White Sox Talk Podcast: Zack Collins discusses staying at catcher

Illini dominated in ugly blowout loss at Purdue

After loss to Mavs, Wade says Bulls 'keep putting (their) hand on the hot stove every day'

After loss to Mavs, Wade says Bulls 'keep putting (their) hand on the hot stove every day'

Dwyane Wade sounded every bit like a frustrated 35-year old father when talking about the repeated ills and so-called growing pains of his Bulls, as they surrendered yet another game against a sub-.500 team.

Sometimes it's the New York Knicks whom the Bulls are offering temporary refuge. Or maybe the Minnesota Timberwolves as they are all-too-generous to roll out the welcome mat for returning figures to Chicago.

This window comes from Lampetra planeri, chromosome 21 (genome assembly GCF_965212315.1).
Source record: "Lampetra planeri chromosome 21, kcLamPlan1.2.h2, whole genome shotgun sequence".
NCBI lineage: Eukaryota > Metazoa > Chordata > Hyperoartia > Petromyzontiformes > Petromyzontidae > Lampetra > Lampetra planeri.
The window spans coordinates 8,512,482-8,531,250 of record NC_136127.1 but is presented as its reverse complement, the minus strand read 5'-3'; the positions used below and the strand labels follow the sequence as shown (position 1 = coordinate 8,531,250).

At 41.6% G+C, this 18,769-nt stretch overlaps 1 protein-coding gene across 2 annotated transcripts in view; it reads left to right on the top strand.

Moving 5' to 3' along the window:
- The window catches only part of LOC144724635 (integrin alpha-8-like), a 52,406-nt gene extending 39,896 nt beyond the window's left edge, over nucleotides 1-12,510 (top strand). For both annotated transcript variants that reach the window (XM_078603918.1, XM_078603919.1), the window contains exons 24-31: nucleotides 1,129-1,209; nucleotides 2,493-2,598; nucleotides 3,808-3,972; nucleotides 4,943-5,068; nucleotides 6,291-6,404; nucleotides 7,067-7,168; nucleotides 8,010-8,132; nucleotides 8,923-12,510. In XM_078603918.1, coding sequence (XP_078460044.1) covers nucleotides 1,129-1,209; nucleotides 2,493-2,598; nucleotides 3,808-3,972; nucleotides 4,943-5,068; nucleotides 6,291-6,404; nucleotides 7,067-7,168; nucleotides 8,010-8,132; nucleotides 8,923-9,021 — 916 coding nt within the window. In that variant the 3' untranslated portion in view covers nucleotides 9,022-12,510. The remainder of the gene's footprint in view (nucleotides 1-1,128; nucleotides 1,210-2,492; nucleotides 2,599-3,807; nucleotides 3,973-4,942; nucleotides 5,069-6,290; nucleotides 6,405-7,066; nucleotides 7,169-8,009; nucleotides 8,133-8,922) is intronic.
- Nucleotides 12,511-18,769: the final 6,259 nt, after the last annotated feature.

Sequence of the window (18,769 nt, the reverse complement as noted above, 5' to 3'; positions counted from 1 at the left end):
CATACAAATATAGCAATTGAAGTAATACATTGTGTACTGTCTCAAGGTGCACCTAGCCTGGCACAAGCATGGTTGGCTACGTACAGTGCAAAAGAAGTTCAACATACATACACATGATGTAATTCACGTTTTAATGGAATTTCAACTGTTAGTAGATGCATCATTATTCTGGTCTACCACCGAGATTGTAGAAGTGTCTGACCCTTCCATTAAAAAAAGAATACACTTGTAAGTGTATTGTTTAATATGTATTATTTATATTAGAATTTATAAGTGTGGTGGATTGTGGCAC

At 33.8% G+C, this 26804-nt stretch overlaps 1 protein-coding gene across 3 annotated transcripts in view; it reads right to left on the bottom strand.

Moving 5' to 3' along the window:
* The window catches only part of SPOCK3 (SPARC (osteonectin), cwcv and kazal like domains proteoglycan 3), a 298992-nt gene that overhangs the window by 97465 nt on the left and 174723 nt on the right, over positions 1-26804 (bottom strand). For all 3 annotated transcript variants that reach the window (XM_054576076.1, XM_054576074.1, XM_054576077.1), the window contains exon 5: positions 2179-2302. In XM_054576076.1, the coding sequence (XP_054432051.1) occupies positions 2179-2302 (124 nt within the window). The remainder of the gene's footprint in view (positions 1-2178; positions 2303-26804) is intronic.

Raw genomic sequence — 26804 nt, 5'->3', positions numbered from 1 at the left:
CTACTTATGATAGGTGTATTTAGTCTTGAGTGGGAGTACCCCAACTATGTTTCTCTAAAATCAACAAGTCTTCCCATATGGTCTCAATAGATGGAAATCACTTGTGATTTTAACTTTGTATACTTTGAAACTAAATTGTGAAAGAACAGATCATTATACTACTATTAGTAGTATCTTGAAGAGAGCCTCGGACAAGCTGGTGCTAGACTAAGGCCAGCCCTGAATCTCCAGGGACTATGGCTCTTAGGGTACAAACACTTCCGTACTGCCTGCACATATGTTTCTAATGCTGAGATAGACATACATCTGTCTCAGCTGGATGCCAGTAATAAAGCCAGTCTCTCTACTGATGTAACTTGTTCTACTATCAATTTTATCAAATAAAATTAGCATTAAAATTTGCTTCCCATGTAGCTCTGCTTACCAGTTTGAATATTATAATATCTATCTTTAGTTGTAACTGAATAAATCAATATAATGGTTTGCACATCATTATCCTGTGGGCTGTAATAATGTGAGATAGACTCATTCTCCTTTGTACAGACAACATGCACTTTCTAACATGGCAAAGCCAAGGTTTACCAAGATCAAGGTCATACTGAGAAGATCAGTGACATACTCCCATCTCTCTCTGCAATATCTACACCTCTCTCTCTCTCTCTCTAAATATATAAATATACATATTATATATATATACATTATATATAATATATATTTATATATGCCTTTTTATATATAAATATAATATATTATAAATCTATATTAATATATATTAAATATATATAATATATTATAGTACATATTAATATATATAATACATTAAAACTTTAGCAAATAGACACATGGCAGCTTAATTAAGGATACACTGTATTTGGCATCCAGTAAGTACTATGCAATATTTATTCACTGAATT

Tuesday it was the Dallas Mavericks, the second-worst team in the Western Conference, who stormed into the United Center and escaped with a 99-98 win, courtesy of Wesley Matthews' triple with 11.7 seconds left followed by him locking down Jimmy Butler on the ensuing possession.

Wade was forced to take a contested 21-footer that went awry, but the Bulls' ills went far beyond the last two possessions, when the Mavericks exploited their strategy yet again.

"Either you learn the lesson or figure out," Wade said. "Keep putting your hand on the hot stove every day.

"We just gotta figure out not to put our hands on that stove. And understand when we come in the kitchen, that stove is hot, don't touch it. As I continue to say, this is a very young team and they have to play in these games and have to go through these moments. The one thing you want, whether it's this year or next year, is to not make the same mistakes."